Hepatitis C screening is recommended for baby boomers as they face higher viral infection risk. Those who were born between 1945 and 1965 – baby boomers – have a five times greater risk of having been exposed to hepatitis C infection. For this reason, the CDC Task Force has recommended that those born during that time period be screened for hepatitis C.
Unfortunately, the screening blood test for hepatitis C is often not conducted on baby boomers, even if they go for routine medical checkups.
Researchers at the University of Michigan Health System developed a way to improve hepatitis C screening making it a regular part of patient checkup. The method involves electronic medical record alerts.
The automated alert would be set on a person’s electronic medical file and would send a notification if a person falls into the risk category, reminding the doctor to conduct the screening test and providing them with informational material on the subject.
Researcher Monica Konerman said, “A large part of the success was figuring out how to take the logistical work away, which involves more than looking at a patient’s date of birth.”
Although it isn’t entirely clear why baby boomers are at a higher risk for hepatitis C, the CDC suggests they may have become infected during the 70s and 80s, when hepatitis C rates were the highest and donated blood and organs weren’t screened for the infection.
Hepatitis C can go without symptoms for many years. This is why screening is so important to ensure the infection is caught early on.
Dr. Konerman concluded, “The availability of direct-acting antiviral agents has been a game-changer. Previously, many providers thought screening had low utility: (that) the treatment was terrible and didn’t work well. Today, short courses of all oral treatments are highly effective and can prevent progressive liver disease.”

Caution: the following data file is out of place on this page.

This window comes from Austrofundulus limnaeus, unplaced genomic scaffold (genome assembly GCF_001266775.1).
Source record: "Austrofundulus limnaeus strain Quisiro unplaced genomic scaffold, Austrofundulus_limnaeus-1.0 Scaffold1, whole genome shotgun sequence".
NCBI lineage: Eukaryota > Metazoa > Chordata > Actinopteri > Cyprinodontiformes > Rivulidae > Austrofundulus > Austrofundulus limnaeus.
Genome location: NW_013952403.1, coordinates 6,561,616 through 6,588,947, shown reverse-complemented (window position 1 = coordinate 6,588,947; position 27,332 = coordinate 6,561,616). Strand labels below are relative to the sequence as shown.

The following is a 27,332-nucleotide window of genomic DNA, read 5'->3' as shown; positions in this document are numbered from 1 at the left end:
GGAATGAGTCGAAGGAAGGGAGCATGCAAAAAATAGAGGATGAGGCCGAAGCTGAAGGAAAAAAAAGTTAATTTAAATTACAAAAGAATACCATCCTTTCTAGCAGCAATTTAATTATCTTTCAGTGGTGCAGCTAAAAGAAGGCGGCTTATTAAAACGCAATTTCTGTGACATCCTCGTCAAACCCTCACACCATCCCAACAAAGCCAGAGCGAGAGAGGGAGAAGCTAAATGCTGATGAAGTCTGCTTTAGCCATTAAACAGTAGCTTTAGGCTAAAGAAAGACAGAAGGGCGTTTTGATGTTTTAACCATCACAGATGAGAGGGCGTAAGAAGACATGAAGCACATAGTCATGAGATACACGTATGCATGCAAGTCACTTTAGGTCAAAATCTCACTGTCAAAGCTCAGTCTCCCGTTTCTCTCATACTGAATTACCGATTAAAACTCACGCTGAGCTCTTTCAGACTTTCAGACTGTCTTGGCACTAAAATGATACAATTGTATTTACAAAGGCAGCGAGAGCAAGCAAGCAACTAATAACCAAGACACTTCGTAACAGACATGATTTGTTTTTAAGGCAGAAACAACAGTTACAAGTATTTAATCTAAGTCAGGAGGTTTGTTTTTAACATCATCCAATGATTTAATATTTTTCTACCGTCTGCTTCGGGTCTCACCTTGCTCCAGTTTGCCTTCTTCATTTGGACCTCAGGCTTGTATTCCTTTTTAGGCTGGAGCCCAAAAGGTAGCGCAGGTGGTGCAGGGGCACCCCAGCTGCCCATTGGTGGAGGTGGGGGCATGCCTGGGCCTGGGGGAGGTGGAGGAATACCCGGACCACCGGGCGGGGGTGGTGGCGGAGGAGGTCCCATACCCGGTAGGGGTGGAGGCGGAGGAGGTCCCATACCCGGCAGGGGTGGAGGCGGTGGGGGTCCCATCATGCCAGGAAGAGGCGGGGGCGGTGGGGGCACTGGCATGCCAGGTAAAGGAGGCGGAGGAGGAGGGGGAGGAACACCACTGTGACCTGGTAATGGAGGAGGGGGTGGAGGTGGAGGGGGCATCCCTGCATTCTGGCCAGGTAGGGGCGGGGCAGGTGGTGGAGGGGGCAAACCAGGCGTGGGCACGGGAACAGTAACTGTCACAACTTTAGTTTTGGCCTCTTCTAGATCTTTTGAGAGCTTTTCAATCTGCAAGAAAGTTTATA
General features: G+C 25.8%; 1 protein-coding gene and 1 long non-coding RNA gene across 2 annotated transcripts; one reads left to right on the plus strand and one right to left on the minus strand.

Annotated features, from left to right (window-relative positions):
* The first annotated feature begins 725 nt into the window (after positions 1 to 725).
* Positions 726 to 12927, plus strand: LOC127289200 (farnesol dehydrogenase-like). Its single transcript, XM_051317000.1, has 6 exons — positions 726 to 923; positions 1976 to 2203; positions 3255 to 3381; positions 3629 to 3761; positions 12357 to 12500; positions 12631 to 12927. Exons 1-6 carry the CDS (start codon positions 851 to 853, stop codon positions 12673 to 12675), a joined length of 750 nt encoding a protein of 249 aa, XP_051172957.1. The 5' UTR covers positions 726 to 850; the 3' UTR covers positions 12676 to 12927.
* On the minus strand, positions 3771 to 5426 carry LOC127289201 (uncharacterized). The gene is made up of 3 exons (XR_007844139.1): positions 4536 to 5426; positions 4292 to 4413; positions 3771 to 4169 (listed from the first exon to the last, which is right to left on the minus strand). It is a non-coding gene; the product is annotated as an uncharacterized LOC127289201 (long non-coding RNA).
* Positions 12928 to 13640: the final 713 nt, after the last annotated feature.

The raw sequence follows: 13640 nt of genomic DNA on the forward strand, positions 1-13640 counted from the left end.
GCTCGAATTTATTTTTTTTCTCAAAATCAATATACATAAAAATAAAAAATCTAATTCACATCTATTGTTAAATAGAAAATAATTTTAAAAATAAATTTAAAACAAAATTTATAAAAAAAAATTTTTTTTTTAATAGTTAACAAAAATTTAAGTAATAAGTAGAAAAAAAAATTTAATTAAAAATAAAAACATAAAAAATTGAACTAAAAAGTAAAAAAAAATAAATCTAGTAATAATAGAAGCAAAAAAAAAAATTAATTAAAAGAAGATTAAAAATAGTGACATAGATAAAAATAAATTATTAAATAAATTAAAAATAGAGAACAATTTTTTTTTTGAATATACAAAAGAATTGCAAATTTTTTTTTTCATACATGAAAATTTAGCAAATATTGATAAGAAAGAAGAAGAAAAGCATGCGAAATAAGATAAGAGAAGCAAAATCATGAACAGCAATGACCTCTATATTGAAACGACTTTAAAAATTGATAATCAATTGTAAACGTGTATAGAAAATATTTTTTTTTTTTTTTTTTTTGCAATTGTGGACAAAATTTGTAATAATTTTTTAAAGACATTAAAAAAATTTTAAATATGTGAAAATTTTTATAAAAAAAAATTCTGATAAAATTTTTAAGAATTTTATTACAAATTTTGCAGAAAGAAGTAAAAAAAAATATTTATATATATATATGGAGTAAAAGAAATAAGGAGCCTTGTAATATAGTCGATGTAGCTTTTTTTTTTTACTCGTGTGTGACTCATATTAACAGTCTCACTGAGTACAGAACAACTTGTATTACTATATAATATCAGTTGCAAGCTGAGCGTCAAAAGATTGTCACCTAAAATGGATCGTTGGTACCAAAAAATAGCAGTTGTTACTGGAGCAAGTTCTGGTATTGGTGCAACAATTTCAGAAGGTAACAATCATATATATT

It’s important that baby boomers be screened for hepatitis C as they have a higher risk of contracting the infection than any other age group. Because hepatitis C can go symptomless for many years, screening is the best defense against serious complications resulting from hepatitis C. Some of those complications include cirrhosis, liver damage, and liver failure.
Risk factors for hepatitis C in baby boomers include a history of blood transfusions or organ transplants prior to July 1992, long-term dialysis treatment, exposure to hepatitis C through medical utensils like needles, infection with HIV or AIDS, being born to a mother with hepatitis C, past use of injected illegal drugs, and having received a tattoo with a needle that was not properly disinfected.
Getting tested for hepatitis C is a simple procedure which involves taking a blood sample. If caught early, hepatitis C can be successfully treated with medications.
The most common method of treating hepatitis C is with antiviral medications. To further improve health outcomes, it’s important to embark on a healthy lifestyle as well. This helps slow down the spread of the infection and prevent any further damage.
Healthy lifestyle habits to improve outcomes related to hepatitis C include eating a healthy diet, exercising regularly, not smoking, cutting out alcohol, not sharing personal hygiene items such as razors or toothbrushes, and not sharing any needles or syringes.
A slew of new medications have also come out for hepatitis C treatment to be used on their own or in combination with antiviral meds. Your doctor will determine the best mode of treatment depending on the severity of your infection.
It’s important to get screened early on to ensure the treatment is timely and further reduce the risk of other complications.